How to Handle and Beat DUI Cases

To handle DUI cases well, attorneys should have fast interactions with the DMV to protect their clients’ rights protecting evidence and courtroom dynamics for strategic negotiation. A successful defense also includes the creation of records to reduce penalties, consistent communication with customers, and readiness for negotiation or proceeding to the trial while demonstrating sympathy and perseverance.

By Brad Nakase, Attorney

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Have a quick question? I answered nearly 1500 FAQs.

Introduction to Managing DUI Cases

Private investigators and California personal injury attorneys face several challenges when dealing with DUI cases. These cases are complicated due to the fact that they involve DMV in addition to the criminal court. Further, DUI cases include scientific elements of testing chemical and blood samples. Use these steps to successfully deal with the above discussed complexities for the sake of advocating your client.

1. Acting Quick with the DMV in Order to Maintain the Client’s Driving Privileges

A. Notify the DMV within the 10-day window: When a client has a DUI charge, they are given an interim license from the DMV. This document includes relevant details, including the contact information for the DMV APS and what is required by the DMV to suspend a license. It also refers to an important 10-day deadline. In order to safeguard your client’s driver’s license and arrange a hearing on driving suspension, it is necessary to send the DMV a letter of representation within ten days after the incident.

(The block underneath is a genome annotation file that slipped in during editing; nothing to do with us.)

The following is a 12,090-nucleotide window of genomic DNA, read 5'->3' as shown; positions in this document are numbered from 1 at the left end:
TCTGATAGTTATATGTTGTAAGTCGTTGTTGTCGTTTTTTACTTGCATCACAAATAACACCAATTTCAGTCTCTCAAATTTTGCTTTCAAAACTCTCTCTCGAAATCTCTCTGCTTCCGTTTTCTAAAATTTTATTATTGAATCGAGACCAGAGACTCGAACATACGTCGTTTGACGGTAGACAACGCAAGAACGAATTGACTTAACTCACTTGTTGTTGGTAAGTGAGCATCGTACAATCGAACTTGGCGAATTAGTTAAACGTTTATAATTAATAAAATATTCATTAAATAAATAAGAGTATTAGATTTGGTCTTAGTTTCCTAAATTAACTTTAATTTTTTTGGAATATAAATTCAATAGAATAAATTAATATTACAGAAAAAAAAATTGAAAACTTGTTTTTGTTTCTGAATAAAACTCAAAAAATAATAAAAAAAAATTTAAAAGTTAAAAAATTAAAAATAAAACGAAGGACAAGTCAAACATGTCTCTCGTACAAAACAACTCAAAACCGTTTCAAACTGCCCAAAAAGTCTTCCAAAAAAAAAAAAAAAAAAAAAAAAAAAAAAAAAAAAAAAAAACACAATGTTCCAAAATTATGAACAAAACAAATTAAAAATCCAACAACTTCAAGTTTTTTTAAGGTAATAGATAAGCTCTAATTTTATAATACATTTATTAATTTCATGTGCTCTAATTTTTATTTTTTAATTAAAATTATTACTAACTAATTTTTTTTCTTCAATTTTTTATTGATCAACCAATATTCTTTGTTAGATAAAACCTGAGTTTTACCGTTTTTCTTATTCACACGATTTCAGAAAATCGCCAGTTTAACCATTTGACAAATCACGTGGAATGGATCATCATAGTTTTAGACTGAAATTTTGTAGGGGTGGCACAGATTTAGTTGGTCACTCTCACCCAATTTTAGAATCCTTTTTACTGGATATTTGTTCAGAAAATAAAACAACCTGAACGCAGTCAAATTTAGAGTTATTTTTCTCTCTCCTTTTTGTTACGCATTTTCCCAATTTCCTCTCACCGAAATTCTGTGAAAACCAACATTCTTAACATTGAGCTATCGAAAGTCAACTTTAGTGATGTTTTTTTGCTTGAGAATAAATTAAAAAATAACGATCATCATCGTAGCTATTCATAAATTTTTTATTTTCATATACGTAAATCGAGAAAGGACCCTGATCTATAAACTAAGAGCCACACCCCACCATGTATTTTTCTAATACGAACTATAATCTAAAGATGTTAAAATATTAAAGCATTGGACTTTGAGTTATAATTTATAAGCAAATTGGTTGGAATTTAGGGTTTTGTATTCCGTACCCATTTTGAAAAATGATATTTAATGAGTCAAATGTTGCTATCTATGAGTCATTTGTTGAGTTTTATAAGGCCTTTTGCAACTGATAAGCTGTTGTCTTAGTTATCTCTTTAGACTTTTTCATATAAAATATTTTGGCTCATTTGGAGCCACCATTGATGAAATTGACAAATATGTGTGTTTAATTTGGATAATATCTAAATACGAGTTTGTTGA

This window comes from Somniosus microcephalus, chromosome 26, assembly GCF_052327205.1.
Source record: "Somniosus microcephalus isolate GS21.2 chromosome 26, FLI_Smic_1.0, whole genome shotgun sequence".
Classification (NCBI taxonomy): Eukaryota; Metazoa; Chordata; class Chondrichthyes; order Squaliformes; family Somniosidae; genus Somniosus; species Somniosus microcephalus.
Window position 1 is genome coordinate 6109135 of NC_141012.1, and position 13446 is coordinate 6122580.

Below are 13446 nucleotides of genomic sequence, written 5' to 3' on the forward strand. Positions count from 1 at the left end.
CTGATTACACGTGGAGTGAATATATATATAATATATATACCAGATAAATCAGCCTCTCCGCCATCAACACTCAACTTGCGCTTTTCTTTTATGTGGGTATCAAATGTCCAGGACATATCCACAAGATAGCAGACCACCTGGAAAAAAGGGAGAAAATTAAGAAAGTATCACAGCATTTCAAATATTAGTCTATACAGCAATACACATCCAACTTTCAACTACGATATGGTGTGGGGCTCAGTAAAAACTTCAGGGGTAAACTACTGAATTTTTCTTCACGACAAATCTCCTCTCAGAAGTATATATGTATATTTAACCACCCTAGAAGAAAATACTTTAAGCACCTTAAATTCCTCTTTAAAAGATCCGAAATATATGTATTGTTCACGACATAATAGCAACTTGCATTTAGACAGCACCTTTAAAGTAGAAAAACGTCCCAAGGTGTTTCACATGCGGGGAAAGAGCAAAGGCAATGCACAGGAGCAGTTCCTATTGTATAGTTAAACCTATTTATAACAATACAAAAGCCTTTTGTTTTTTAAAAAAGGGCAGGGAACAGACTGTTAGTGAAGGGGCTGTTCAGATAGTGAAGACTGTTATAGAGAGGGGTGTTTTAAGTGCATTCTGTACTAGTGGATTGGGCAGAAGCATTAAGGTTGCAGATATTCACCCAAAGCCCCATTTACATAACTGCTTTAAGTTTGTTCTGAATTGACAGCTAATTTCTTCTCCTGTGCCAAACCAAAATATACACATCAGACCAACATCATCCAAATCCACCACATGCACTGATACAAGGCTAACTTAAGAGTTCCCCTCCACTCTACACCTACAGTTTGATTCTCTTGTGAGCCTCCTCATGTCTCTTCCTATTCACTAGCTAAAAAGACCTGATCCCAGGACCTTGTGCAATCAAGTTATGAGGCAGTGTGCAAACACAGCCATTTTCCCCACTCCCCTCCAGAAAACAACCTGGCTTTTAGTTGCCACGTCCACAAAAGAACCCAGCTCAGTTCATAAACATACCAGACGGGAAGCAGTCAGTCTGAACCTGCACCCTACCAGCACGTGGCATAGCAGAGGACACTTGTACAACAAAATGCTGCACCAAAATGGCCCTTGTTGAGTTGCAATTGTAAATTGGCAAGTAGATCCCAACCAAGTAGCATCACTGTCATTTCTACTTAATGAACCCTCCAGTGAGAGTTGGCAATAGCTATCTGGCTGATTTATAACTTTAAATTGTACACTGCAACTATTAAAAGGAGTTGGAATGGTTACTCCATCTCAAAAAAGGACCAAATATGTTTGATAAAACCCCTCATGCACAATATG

B. Identify the correct DMV location: In places with more than one DMV APS office, you must confirm the accurate address to make sure your fax message is sent to the right place. Apply for a “stay” of the suspension of your client’s license and ask the DMV to submit all relevant evidence prior to hearing.

C. Deal with late discovery: If the discovery materials are received after the due date, then request a continuance to examine the evidence without imperiling your client’s ability to drive.

2. Review the evidence provided by DMV and seek more information.

A. Analyze initial DMV discovery: When you represent a DUI client, you will first receive the initial discovery materials from the DMV for APS’s hearing. In most cases, this bundle contains the officer’s sworn statement, a copy of the client’s driving record as well as test results. Other unsworn documents may also be attached. In order to comprehend the DMV case, carefully read these materials.

B. Request additional evidence: While analyzing the original discovery, outline any further subpoenas that can be obtained. It may include calibration and usage records for breathalyzers or the full blood card for cases involving blood tests. Other valuable sources can be audio or video clips, dashcam records as well as DUI officer training-related documents.

C. Subpoena the arresting officer: Subpoena the arresting officer for the DMV hearing in case of inconsistencies between report and secondary data. In certain instances, it may be useful to employ a forensic toxicologist as an expert witness. Reveal the testimony of all witnesses beforehand in order to allow the DMV to prepare for cross-examination.

3. Strategically Handle the DMV Hearing

A. Conduct the hearing: The DMV hearing is when you get to challenge the evidence against your client. The hearing will go ahead unless there is a legitimate cause for postponing it. Your client’s potential consequences from the hearing type will depend on it.